Over the next nearly 17 months, Illinois Democrats will try to persuade voters to profoundly amend the Illinois Constitution. Call their proposal the “Pritzker Tax,” placed on the Nov. 3, 2020, ballot thanks to exclusively Democratic votes in the spring session of the General Assembly.
The change hasn’t gone well for Connecticut, where progressively higher income and property taxes drive residents to other states. We suspect the change would be every bit as counterproductive in Illinois, which has lost population for five straight years. As young people abandon this state or don’t return here to start families and careers, the Illinois Exodus is intensifying. That leaves fewer people working and paying taxes to Illinois’ state and local governments. Every time a taxpayer departs for Florida, Tennessee or Texas, the tax burden on those of us who remain grows heavier.
For the first time since Connecticut in 1996, an American state would switch from a flat income tax to a graduated tax scheme. Meanwhile, North Carolina and Kentucky have gone the opposite direction. to flat taxes: If you earn five times what your neighbor earns, you pay five times as much to the state. And in 2018, Colorado voters rejected an amendment to convert from flat to graduated.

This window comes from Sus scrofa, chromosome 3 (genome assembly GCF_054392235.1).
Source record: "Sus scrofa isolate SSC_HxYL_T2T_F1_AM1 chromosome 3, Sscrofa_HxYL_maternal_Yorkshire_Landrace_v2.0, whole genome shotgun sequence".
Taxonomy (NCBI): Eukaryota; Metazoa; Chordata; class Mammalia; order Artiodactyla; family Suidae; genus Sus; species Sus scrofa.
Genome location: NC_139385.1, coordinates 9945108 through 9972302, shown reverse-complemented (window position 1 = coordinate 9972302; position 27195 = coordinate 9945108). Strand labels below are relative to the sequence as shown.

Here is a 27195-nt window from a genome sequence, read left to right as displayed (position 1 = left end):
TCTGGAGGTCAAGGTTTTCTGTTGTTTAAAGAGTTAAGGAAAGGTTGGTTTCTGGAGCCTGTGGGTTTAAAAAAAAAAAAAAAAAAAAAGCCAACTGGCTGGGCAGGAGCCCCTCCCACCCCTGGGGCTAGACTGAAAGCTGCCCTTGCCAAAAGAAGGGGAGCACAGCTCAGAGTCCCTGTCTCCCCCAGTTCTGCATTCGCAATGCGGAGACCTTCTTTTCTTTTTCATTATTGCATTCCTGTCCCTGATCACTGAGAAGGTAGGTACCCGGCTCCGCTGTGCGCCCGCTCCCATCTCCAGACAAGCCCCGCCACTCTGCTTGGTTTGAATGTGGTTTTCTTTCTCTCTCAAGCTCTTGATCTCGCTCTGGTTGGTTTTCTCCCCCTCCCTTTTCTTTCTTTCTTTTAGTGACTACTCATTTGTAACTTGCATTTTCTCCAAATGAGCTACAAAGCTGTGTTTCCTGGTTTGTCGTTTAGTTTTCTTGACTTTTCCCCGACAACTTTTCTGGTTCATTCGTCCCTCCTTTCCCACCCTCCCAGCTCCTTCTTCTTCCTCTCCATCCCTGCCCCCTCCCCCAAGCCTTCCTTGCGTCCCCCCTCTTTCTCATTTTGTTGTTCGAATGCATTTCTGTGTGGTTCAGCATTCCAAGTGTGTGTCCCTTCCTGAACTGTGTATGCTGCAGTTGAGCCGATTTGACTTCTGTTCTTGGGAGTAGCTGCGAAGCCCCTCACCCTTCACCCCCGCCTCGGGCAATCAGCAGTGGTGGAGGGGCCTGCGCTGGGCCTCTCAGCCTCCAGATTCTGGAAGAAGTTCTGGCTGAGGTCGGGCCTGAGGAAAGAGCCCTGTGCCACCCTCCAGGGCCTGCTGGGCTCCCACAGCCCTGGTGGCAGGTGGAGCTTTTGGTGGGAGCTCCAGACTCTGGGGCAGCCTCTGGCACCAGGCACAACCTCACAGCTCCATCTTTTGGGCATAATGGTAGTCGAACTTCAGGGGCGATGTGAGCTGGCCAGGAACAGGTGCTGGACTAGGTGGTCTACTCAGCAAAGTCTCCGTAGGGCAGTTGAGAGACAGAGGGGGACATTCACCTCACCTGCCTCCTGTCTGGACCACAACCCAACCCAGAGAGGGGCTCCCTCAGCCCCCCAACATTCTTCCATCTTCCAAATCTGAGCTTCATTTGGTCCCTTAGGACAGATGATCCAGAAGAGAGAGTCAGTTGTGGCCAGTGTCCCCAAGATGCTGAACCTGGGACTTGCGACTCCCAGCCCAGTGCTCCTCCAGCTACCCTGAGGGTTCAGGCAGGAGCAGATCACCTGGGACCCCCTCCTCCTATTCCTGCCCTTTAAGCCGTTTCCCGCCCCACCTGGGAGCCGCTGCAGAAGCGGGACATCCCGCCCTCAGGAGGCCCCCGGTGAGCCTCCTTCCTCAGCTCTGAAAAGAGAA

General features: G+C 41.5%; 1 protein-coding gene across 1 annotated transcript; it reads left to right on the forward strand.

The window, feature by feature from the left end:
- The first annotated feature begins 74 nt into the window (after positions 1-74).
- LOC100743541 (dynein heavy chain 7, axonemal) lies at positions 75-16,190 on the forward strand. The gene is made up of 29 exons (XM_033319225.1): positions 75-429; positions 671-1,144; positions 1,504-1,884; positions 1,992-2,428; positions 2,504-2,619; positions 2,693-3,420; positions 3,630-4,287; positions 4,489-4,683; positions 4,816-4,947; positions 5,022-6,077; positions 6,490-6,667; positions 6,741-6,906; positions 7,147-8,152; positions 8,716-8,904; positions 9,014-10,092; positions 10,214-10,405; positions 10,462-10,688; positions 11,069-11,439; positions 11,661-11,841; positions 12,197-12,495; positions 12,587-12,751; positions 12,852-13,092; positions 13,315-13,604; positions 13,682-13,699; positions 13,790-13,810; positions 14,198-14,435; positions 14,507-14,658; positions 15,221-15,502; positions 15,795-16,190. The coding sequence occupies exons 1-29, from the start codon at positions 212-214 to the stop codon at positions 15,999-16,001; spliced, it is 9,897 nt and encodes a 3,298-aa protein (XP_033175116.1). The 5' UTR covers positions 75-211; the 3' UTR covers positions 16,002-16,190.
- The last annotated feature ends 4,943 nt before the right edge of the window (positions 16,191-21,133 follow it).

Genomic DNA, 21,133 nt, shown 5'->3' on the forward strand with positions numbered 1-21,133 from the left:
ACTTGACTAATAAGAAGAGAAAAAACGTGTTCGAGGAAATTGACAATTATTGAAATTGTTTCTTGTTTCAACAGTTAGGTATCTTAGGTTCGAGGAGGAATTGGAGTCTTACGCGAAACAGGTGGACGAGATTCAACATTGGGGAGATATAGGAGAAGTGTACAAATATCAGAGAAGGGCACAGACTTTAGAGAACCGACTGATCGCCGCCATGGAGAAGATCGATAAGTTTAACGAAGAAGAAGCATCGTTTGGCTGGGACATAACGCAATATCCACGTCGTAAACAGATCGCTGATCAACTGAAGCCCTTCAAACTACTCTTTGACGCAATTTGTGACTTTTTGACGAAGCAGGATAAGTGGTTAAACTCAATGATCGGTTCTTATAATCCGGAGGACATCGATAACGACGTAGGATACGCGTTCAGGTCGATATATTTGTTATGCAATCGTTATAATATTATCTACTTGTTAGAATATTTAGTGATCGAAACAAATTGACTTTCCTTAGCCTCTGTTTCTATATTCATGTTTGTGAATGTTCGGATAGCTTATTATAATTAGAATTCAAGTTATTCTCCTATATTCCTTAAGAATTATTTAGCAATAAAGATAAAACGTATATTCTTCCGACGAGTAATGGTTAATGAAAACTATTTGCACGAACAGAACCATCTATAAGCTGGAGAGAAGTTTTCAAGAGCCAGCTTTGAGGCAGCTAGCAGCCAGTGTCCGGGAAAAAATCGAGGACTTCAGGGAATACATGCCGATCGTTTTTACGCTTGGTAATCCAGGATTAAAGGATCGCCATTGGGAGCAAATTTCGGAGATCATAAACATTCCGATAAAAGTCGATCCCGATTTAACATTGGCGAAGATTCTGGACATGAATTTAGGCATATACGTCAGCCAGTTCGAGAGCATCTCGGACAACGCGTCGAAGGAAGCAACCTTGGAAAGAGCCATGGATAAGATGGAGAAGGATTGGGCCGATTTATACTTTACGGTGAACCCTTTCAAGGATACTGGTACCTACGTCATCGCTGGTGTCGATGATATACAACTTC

So each of us should think skeptically, not reflexively by political tribe, about what the Pritzker Tax would do to Illinois. Six reasons — for now — to vote it down:
The pols don’t deserve more of Other People’s Money
Recall how candidate Lori Lightfoot pledged to wring spending from City Hall before asking Chicagoans to pay higher taxes. In Springfield, by contrast, annual budgets blithely rise, so taxpayers should blithely pay more, right? Pritzker’s Democrats haven’t done the hard work to earn more of Other People’s Money. They didn’t make even a phony show of trying to economize. Remember those news stories about Dems’ agency budget cuts, greater outsourcing and their other spending reforms? Neither do we.